Theology of the hammer

In happier days, Millard Fuller used to talk about the "theology of the hammer"--that though we may disagree on theological, social, and philosophical matters, we can still pick up a hammer and work together to build a house for a poor family that needs one. It's an approach that moves beyond agendas and ideologies and into the real work of the church--expressing God's love to our neighbors.

I spent much of yesterday listening to and then interviewing Jim Wallis, and he made this point:
Ideology has become a "principality and power" (as Paul out it in Ephesians), or a systemic evil in the United States.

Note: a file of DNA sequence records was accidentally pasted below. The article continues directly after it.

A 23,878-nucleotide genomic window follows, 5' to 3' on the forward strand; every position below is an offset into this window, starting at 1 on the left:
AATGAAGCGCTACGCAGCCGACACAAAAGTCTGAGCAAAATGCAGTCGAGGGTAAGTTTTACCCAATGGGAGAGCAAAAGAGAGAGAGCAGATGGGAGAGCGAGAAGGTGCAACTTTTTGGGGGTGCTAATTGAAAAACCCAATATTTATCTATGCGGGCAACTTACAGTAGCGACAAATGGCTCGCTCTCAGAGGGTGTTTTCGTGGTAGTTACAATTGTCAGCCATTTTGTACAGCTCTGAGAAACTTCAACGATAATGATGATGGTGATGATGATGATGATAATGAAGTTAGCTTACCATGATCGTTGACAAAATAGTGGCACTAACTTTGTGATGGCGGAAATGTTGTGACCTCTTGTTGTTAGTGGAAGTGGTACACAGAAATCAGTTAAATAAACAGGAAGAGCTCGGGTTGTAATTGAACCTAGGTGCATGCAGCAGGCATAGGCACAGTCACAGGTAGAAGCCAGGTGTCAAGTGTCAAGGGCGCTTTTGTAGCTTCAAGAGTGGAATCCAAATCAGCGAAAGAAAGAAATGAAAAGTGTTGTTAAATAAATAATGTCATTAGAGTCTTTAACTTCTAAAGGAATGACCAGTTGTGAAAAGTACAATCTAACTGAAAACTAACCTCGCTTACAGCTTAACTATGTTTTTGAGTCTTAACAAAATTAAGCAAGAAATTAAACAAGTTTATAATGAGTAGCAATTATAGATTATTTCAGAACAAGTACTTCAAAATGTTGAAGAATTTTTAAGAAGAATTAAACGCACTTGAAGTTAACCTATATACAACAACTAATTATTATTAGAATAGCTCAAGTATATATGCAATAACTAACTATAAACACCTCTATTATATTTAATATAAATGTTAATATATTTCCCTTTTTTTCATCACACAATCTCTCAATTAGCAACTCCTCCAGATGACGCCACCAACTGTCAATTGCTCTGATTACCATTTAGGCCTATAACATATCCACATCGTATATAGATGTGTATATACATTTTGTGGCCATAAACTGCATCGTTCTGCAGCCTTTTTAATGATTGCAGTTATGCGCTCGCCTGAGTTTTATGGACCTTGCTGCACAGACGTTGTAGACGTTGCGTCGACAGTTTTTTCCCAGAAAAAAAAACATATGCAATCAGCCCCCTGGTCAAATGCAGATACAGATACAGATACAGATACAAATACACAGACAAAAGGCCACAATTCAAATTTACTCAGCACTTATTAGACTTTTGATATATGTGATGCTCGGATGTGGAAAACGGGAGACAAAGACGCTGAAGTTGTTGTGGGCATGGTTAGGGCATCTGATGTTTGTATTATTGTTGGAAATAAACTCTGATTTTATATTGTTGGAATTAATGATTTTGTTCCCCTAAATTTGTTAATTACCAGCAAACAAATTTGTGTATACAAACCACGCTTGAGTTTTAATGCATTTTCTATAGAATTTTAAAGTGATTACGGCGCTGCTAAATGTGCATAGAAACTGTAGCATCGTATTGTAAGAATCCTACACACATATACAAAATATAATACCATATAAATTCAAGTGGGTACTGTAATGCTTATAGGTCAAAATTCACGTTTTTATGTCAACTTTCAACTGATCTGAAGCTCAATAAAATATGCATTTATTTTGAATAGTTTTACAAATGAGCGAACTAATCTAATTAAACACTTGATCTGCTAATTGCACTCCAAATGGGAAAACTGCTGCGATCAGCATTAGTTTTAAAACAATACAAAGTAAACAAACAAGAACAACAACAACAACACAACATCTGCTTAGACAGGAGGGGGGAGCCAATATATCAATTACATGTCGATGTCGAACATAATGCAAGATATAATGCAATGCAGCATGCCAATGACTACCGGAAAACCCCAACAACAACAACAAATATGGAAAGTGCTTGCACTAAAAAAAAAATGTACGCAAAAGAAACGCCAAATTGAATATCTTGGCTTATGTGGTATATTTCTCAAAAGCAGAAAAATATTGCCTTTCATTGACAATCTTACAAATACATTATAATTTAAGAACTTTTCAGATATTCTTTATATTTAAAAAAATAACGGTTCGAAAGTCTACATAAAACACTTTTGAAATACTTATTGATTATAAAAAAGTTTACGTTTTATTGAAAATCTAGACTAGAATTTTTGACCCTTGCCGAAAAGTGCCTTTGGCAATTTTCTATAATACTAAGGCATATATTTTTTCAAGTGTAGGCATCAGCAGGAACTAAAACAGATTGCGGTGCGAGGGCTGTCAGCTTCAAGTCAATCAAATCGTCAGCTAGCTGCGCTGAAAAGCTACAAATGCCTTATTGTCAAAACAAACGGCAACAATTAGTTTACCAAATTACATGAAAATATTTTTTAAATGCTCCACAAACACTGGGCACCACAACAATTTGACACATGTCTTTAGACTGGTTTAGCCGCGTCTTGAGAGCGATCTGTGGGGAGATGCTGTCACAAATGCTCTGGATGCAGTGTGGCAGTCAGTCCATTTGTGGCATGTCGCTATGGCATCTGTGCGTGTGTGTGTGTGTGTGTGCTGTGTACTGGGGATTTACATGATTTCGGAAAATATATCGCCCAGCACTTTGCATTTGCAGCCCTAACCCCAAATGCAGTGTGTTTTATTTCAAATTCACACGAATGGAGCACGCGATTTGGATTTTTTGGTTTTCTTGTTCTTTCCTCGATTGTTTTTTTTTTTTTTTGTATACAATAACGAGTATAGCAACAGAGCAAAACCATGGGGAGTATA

Whatever our ideology--religious right, secularist, feminists, Republican, Democrat, anarchist--we see ourselves in constant battle with "the enemy," however we define the enemy, usually anyone who disagrees with our ideology. So our aim becomes not finding solutions to societal ills, but placing blame and making sure our side looks better. And we can't compromise, because if we give the enemy a foothold, the battle is lost.

We need a national excorcism I think, from this kind of poisonness public debate, and toward some kind of workable, respectful working together to solve our society's and the world's growing list of ill.

We fight among each other, said Wallis, and the children of the world fall between the cracks. Shame on us.


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